Mystery Scene (from Holiday 2004)
India is not often the setting for western crime fiction, which gives Canadian S. P. Hozy's Some Comfort Among Us its singular interest.
Stephanie Hobart, who works for the CBC in Toronto, has had a conflicted relationship with her mother, Ann. When Ann fails to return from her visit to an ashram where she had gone in search of an understanding of her troubled life, Steph decides to travel to India in order to bring her ailing mother home. After an exhausting trip, she discovers that her mother is dead, apparently of some mysterious tropical disease. While staying at buy-trusted-tablets.com the ashram more deaths occur, and Stephanie is thrust into a search for their causes in an alien and seductive world.
Ann, who had spent a lifetime exploring various alternative philosophies, has always been something of an embarrassment to her daughter, but when Stephanie settles into the tranquil world of the ashram, for the first time she begins to understand her mother and to commence a reconciliation with her past.
By her own admission, S. P. Hozy, an award-winning film maker, had always dreamed of combining her two passions: travel and writing. In Some Comfort Among Us she has managed to skillfully blend a convincing mystery with its exotic Indian locale.
- Charles L.P. Silet
Black Ice Reviews
Some Comfort Among Us is a cozy mystery spiced with the exotic locale of India. Readers who love their mysteries filled with tinges of history will enjoy the rich description of India's history as well as the contemporary detailing of this book.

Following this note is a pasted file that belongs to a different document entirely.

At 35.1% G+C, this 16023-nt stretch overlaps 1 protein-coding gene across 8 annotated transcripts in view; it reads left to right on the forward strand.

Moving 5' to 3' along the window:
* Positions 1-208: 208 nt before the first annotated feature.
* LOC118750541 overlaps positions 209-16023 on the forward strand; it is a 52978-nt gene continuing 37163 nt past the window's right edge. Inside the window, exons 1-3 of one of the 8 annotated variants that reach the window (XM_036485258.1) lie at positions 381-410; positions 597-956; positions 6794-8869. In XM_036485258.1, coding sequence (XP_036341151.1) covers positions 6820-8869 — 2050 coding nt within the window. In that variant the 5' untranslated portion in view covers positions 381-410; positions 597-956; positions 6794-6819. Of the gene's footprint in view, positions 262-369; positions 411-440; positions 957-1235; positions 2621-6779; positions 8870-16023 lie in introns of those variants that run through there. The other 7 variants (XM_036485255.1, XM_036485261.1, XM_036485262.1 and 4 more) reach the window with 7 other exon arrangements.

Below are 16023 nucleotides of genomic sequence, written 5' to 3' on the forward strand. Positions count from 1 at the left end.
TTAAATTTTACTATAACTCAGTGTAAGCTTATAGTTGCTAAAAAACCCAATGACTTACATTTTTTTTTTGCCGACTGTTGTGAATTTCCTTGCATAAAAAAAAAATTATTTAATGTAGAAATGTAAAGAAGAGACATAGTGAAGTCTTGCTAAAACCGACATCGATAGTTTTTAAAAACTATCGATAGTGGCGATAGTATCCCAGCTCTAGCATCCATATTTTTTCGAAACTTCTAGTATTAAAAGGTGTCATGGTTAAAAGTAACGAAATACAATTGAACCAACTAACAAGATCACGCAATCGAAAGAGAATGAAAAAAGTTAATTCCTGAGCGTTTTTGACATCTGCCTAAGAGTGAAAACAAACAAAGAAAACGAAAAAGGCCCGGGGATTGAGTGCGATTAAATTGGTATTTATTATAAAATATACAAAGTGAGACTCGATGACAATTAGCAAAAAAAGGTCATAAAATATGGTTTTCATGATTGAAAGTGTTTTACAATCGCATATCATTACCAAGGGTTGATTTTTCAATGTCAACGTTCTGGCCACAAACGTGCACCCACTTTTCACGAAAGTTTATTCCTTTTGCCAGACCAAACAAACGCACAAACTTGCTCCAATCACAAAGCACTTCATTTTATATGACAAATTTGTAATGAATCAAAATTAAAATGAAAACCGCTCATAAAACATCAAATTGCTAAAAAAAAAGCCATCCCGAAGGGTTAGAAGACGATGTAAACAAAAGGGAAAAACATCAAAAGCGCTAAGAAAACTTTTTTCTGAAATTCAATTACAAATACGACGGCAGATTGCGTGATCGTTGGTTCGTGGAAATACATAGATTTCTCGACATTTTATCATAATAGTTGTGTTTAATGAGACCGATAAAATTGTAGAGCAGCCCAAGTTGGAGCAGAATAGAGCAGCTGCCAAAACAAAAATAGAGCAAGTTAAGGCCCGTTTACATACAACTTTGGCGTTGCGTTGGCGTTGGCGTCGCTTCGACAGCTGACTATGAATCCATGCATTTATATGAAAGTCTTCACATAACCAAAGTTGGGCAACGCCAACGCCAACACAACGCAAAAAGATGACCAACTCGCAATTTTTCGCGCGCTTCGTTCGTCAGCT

Hozy has brought all of her travels in India to life in this story about a daughter trying to unravel what happened prior to her mother's mysterious death at a remote ashram in the outlying regions around Bombay. Her mother is portrayed as naïve; a lifelong seeker of inner peace, and a bit of a flighty, middle-aged woman who can't settle down to her life as an empty nester in Toronto, Canada. Her father is equally ineffectual; unable to stop his wife from leaving, and abdicating his role as husband in being content to let his daughter to face the trials and tribulations of dangerous travel in India. ...
While the plot is episodic, the telling of life at an ashram, the rituals of cremation, and Indian life versus Western life are interesting and the author attempts to make the book as suspenseful as possible.
Hozy has raw writing talent; there is no doubt about that. Using her travel experiences and her way with words will serve her in good stead as she hones her craft in the mystery field ... this author is one to watch ...
Many, many authors have gone on to huge success ... and my guess is that Hozy will be one of them. She needs to pump up her characterization, and throw in a few more red herrings to stir up her mysteries. Then watch her fly!
- Laurie J. Wood